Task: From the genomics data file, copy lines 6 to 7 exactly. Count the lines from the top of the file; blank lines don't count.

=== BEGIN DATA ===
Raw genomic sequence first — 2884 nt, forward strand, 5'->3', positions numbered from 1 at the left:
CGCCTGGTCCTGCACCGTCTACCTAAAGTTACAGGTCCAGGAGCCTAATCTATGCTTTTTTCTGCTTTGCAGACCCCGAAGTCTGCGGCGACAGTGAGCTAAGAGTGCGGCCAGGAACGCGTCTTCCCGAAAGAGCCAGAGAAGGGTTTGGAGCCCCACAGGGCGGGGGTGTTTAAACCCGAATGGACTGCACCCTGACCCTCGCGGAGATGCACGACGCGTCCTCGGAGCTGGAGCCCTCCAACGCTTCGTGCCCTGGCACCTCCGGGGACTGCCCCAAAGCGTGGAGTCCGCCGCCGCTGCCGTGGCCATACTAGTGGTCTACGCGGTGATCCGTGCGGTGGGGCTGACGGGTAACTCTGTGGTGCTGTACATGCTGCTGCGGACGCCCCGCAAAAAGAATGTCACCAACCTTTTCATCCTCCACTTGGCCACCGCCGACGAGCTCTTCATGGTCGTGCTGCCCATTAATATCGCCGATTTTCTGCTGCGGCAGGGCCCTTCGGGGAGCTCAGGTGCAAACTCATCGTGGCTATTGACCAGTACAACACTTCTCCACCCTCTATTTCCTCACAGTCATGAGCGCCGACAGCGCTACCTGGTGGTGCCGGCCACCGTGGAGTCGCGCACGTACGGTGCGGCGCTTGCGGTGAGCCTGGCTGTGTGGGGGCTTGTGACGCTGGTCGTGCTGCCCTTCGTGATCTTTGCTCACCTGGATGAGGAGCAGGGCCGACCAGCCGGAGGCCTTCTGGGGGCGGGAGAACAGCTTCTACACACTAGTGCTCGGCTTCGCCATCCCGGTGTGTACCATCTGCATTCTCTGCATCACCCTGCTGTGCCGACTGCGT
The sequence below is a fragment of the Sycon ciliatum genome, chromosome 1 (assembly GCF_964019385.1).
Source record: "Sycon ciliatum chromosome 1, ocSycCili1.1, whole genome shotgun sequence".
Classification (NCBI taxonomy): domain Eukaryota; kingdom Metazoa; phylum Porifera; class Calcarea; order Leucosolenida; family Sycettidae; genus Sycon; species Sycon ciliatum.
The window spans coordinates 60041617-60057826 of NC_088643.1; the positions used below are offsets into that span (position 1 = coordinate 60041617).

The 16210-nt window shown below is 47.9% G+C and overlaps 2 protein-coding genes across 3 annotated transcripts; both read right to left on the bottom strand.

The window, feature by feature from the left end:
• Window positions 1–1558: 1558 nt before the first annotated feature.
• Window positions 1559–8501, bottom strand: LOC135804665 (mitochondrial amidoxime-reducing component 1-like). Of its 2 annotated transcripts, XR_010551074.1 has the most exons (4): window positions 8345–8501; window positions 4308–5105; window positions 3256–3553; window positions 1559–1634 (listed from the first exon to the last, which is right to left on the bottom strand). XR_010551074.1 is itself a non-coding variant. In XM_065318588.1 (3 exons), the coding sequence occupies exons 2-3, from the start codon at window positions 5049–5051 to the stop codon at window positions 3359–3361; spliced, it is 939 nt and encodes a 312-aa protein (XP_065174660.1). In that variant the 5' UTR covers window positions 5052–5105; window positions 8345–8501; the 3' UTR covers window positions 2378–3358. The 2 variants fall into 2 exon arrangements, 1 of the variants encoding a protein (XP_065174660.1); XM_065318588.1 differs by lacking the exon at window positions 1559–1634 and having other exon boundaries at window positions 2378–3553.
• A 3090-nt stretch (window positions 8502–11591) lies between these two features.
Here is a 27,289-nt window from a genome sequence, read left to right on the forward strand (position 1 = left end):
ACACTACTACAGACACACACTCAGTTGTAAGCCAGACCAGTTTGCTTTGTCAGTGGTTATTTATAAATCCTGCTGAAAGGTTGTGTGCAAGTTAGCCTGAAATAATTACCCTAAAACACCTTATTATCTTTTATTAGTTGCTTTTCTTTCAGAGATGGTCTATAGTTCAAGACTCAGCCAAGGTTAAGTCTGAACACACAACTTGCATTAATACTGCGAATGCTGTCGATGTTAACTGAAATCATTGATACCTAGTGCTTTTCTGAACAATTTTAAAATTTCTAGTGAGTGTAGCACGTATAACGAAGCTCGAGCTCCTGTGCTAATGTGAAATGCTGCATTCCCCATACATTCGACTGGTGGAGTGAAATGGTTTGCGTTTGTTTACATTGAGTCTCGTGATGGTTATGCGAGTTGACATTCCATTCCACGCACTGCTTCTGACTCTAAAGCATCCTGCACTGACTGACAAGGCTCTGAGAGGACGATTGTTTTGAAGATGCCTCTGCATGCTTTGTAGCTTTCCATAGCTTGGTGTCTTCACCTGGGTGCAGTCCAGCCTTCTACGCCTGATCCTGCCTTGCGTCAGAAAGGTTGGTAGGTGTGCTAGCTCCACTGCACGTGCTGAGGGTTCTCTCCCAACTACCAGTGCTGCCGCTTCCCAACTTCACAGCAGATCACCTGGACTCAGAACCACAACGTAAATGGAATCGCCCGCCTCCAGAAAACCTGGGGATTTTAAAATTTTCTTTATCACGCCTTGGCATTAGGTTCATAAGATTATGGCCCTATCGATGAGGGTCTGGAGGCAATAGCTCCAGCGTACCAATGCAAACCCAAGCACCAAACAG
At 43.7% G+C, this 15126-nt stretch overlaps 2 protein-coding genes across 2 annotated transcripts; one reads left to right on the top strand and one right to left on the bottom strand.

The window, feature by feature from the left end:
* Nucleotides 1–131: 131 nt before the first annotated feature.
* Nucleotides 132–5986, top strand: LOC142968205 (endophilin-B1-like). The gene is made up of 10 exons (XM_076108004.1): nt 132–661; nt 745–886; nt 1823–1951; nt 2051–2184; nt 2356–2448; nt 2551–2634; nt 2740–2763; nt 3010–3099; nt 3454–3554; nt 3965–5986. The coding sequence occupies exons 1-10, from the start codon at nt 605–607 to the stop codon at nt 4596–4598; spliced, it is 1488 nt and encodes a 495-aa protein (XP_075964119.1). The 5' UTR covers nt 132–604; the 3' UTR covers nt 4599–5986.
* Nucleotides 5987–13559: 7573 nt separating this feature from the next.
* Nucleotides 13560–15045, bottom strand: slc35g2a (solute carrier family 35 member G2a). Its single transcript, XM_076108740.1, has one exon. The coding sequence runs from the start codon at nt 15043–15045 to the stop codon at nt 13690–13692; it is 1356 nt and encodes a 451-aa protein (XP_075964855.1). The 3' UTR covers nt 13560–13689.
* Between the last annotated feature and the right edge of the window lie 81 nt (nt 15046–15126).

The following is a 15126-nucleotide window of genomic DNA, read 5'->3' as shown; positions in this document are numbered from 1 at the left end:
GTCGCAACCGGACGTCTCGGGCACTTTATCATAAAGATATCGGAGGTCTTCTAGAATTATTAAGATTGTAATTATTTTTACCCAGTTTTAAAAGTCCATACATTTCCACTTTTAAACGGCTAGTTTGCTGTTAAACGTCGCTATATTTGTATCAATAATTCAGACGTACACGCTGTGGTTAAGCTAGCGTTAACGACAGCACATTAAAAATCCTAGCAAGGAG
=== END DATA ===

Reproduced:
The window spans coordinates 60041617-60057826 of NC_088643.1; the positions used below are offsets into that span (position 1 = coordinate 60041617).

The 16210-nt window shown below is 47.9% G+C and overlaps 2 protein-coding genes across 3 annotated transcripts; both read right to left on the bottom strand.